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Understanding the difference between a compressor and a gate

February 28, 2009 by  



joe-satriani-rocking

What is the difference between a compressor and a noise gate? They both have threshold, attack and release controls. What gives?

Ken
XXX@rocketmail.com

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Interesting question, sir. Compressors and noise gates are similar in some ways, but their uses are different. A compressor keeps a signal within a certain dynamic range, determined by the threshold and ratio controls. When the signal exceeds the threshold, the volume is lowered by whatever ratio the compressor is set to. This is used to smooth out volume levels.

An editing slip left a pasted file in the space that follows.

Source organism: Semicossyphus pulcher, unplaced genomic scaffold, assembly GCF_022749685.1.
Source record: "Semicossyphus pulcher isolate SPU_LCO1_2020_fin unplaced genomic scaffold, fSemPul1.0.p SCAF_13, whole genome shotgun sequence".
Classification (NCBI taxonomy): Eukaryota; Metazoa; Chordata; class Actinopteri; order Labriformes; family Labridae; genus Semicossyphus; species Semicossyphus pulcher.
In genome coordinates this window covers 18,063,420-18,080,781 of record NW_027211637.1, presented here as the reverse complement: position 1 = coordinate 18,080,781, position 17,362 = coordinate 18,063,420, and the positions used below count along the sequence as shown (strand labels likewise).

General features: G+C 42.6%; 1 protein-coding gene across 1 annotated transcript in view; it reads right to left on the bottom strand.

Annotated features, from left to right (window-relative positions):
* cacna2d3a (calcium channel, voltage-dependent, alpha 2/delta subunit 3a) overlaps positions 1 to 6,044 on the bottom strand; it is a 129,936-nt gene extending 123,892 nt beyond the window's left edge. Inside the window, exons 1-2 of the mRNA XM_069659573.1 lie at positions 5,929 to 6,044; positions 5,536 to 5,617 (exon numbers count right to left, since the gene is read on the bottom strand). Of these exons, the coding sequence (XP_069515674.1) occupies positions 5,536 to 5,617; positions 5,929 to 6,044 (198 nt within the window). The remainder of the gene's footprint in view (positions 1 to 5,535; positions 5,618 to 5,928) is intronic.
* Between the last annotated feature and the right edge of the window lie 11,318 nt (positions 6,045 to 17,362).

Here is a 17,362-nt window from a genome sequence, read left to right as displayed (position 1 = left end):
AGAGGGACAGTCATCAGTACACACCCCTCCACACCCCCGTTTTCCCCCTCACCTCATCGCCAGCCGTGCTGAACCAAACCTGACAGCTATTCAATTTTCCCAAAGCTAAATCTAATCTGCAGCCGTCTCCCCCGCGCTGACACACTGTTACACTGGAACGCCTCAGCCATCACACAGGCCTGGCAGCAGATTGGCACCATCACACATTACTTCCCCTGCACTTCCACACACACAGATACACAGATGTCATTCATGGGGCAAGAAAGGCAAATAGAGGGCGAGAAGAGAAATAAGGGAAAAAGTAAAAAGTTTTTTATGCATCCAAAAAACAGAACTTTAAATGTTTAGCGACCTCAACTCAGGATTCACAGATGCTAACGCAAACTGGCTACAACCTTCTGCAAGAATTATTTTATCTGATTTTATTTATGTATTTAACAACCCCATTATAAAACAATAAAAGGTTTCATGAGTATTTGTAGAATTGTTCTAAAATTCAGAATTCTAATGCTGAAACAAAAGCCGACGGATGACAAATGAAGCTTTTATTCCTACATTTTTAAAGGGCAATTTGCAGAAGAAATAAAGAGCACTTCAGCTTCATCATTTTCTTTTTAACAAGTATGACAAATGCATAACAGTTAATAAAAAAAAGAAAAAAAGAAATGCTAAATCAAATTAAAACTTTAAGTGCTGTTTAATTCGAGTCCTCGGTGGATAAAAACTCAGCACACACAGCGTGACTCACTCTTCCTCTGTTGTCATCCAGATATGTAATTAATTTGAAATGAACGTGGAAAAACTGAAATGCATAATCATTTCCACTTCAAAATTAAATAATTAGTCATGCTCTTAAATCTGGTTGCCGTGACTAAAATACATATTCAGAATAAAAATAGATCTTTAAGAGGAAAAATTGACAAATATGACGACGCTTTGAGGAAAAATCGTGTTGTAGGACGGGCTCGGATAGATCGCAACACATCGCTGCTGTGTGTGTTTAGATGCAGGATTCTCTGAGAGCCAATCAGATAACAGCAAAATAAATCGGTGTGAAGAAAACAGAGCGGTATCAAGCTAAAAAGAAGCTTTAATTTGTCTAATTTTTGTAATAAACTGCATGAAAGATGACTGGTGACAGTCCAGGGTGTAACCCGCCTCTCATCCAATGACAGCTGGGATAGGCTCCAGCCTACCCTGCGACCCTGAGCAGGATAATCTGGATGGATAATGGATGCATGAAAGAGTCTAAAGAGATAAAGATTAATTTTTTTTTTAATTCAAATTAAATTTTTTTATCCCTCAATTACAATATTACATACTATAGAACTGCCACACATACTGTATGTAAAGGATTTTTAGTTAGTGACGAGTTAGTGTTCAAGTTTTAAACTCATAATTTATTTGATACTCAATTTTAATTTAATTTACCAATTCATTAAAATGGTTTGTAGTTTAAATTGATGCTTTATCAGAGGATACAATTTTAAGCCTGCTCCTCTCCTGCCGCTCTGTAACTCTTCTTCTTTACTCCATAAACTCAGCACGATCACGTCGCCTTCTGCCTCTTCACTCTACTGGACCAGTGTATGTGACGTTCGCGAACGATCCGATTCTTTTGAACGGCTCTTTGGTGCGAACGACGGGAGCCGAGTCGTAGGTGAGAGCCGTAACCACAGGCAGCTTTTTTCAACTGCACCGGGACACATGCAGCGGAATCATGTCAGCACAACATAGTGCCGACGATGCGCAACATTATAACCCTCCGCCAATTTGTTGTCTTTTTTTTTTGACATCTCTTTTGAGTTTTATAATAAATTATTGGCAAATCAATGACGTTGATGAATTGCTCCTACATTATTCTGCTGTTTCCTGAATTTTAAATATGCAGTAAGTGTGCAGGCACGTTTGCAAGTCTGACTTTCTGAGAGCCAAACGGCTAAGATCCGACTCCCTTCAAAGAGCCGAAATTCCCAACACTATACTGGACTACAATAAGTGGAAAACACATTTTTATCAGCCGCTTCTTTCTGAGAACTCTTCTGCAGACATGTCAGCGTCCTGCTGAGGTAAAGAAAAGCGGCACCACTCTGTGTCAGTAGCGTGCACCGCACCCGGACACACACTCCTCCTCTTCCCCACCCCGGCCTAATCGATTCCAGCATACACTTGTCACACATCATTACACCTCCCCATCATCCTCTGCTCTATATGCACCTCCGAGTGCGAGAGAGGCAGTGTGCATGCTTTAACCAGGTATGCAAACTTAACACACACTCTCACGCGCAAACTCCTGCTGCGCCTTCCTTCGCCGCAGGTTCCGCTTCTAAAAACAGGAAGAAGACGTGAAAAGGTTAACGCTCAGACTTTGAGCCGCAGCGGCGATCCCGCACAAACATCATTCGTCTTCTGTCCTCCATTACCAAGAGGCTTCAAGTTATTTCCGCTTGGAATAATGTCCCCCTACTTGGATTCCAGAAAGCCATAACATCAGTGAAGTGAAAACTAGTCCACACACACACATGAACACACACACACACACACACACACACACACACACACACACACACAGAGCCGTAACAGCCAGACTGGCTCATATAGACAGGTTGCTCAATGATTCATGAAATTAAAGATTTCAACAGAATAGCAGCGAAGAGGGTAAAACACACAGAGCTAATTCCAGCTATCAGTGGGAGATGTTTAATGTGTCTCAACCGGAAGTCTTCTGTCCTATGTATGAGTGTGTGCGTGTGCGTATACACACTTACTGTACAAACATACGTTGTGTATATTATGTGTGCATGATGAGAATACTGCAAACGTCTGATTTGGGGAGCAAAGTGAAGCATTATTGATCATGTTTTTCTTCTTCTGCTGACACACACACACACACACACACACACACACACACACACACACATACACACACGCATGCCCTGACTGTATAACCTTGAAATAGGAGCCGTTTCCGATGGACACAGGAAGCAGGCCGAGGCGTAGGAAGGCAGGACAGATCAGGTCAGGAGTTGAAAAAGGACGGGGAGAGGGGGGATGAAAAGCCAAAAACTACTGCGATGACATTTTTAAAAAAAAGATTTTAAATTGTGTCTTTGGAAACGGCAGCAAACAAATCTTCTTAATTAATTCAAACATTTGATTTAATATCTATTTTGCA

The best way to think of a gate is like an actual gate; it opens and closes to let things (or signal) pass. The threshold determines the volume level at which the gate will open. The attack control determines how fast the gate will act once the threshold has been reached. The release controls how long the gate will stay open. A gate won’t pass any signal at all until the signal coming into it reaches the threshold. This is used to help eliminate unwanted noise (the hum from an amplifier, leakage from other instruments, etc.) by essentially turning off a microphone when all it’s picking up is something other than the source it’s miking.

Some gates can also be adjusted to open and close based on the frequency of the signal. These are called frequency dependent gates and are very helpful in keeping hi-hat out of a snare mic and cymbals out of tom mikes. Hope this helps.

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